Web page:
Impacts and control of alien Proteaceae invasion in the Western Cape Province, South Africa
Erckie, Laimi Nelago Koskima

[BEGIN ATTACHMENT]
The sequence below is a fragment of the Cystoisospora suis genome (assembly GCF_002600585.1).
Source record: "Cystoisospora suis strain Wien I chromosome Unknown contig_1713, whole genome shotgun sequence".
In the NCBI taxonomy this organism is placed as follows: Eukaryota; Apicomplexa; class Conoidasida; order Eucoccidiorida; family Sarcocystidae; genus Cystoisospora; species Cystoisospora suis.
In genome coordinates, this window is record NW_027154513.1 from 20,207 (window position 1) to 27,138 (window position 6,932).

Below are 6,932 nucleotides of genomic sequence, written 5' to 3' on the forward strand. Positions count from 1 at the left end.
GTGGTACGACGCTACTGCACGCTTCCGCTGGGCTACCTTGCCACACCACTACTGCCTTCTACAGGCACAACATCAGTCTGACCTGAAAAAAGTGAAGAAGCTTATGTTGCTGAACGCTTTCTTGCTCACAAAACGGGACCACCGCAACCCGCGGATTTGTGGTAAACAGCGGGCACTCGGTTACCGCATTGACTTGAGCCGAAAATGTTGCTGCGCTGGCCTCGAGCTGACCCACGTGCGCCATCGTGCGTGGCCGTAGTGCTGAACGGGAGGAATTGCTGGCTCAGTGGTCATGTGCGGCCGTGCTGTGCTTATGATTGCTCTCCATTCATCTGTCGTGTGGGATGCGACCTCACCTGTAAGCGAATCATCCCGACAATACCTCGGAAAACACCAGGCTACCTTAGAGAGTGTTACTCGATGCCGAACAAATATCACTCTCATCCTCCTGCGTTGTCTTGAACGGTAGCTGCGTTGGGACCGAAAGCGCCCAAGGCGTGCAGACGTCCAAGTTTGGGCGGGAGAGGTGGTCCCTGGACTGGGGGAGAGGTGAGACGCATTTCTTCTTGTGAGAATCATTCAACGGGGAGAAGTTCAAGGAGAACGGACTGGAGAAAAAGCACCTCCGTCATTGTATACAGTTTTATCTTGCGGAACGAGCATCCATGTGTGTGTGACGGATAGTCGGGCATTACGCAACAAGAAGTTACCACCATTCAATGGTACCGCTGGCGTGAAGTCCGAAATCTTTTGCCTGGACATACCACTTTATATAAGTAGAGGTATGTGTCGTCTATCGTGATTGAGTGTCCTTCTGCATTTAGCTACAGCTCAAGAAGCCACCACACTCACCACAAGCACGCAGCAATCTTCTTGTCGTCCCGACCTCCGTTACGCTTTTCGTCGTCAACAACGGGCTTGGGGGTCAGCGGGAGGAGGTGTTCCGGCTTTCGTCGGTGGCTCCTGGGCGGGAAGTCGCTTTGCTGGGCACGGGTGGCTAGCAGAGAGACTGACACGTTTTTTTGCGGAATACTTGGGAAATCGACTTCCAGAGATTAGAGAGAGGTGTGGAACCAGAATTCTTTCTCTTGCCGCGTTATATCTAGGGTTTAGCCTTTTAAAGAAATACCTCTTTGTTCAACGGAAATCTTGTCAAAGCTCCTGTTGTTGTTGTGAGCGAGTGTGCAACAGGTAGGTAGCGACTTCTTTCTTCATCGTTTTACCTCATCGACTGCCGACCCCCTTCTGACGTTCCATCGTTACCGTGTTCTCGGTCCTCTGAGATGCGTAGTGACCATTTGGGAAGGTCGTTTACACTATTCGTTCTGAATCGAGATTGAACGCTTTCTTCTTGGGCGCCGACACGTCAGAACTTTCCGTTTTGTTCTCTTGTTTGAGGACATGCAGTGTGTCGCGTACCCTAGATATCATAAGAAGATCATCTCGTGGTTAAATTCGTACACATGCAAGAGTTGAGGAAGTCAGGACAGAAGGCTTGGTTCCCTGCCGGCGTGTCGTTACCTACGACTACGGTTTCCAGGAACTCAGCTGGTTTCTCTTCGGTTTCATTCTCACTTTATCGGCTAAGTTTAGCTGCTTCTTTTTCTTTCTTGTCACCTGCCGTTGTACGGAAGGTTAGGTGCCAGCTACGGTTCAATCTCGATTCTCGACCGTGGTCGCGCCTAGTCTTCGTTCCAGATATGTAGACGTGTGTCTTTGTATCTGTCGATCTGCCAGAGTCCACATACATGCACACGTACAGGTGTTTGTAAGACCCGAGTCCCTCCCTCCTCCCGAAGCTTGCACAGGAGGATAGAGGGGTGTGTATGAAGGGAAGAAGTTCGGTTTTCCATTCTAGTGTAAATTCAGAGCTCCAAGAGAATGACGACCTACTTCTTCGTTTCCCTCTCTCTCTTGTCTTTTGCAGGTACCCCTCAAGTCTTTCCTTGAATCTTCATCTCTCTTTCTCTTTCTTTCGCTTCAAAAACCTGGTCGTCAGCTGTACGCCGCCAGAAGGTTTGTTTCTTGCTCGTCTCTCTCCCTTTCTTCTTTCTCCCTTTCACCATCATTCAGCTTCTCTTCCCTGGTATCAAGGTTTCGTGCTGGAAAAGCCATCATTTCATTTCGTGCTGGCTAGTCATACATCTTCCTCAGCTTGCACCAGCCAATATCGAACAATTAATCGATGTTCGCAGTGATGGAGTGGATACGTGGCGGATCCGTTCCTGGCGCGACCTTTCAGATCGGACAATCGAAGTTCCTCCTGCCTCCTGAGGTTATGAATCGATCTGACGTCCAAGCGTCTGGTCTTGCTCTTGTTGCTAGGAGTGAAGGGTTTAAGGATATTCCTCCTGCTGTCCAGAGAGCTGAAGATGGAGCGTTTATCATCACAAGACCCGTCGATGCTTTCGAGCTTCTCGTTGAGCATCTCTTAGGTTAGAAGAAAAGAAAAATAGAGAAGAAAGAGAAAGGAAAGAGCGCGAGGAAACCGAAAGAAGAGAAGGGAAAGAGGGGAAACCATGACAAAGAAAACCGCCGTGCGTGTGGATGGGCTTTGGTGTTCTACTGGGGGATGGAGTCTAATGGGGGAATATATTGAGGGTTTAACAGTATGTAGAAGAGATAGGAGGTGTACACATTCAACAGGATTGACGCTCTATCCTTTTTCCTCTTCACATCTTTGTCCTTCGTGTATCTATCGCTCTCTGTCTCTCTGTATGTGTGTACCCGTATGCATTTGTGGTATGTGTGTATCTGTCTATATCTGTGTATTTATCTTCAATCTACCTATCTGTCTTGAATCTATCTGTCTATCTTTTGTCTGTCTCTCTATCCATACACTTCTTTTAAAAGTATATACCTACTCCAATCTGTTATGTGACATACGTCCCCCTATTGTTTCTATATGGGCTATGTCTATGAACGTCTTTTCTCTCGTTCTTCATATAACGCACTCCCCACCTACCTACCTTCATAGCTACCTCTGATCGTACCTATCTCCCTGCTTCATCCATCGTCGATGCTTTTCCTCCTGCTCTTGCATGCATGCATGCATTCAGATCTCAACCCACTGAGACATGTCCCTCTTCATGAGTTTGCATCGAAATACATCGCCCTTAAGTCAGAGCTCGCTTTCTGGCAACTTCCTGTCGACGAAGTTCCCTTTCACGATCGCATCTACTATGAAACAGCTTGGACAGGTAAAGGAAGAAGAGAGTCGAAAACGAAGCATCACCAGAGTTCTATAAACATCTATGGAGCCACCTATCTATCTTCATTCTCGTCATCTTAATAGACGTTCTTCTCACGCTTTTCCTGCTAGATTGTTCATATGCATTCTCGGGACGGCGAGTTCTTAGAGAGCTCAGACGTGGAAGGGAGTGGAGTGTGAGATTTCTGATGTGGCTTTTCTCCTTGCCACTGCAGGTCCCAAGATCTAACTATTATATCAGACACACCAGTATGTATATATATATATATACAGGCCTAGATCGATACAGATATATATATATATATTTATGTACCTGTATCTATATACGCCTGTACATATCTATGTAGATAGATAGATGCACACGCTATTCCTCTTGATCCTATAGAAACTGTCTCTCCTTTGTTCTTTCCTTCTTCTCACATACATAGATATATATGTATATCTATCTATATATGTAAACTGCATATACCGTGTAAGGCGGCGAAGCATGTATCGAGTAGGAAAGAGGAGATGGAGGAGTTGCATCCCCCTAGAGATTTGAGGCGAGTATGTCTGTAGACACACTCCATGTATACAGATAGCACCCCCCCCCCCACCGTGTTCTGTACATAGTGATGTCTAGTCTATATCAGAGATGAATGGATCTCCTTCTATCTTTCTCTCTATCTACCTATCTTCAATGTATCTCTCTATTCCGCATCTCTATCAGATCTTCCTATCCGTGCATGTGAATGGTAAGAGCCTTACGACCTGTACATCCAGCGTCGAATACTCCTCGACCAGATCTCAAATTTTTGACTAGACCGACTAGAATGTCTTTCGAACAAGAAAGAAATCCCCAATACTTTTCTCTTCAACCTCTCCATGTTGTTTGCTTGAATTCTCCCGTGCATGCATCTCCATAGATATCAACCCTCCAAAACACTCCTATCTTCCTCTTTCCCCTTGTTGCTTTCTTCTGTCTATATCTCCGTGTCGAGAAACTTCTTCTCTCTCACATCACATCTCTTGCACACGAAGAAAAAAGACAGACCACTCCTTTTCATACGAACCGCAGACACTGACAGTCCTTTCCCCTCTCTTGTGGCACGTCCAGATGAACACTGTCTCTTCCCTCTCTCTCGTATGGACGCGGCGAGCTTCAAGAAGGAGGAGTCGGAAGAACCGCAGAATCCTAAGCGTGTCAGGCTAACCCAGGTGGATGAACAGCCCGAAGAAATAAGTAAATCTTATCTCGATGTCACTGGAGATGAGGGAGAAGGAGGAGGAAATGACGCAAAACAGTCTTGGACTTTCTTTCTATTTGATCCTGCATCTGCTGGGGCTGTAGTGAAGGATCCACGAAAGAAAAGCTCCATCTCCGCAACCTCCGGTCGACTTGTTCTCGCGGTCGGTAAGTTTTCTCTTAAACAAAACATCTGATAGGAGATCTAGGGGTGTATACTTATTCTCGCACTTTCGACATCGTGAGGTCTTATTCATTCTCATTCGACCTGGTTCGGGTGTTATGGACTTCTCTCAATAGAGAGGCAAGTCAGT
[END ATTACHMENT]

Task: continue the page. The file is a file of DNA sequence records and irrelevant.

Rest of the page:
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Research focused on ecological impacts and control of invasive alien species (IAS) is gaining attention worldwide. The eradication and control of invasive alien plants (IAP) is essential for the restoration of native plant communities. Understanding ecological impacts and potential invasive risks of IAP is important for their effective management, particularly for prioritisation. Most studies concerning impacts on vegetation structure and plant-pollinator interactions have measured few ecological metrics, resulting in a superficial understanding of plant species invasion. Additionally, most studies related to the control of IAP have focused on major invaders which have demonstrated severe impacts, with less focus on emerging invaders. This study assessed ecological impacts, invasive risks and chemical control options for alien Hakea drupacea and Banksia species in the Western Cape Province, South Africa. Multiple ecological metrics data on vegetation, soil and plant-pollinator parameters were measured and compared between invaded and uninvaded sites. The invasion risk of fourteen Banksia species which have been introduced to South Africa was evaluated by conducting a weed risk assessment (WRA). The herbicide efficacy of resprouting Banksia integrifolia and Banksia serrata was determined by rating plants response to different treatments, with percentage, height and resprout vigour as measures. Results revealed significant negative impacts of alien H. drupacea and Banksia speciosa invasion on native plant species richness and diversity and on the abundance of native pollinators. The study demonstrated that 79% of Banksia species have a high risk of invading the Fynbos Biome. Chemical control with triclopyr+picloram mix provided effective means of controlling resprouting Banksia species. The high invasive risk of Banksia species and competitive effects of invasive alien B. speciosa and H. drupacea with native plant species for biotic and abiotic resources represents a major threat to biodiversity conservation in the Fynbos Biome. The removal of both naturalised and invasive alien H. drupacea and Banksia populations is recommended in order to conserve native plant communities in the Fynbos Biome.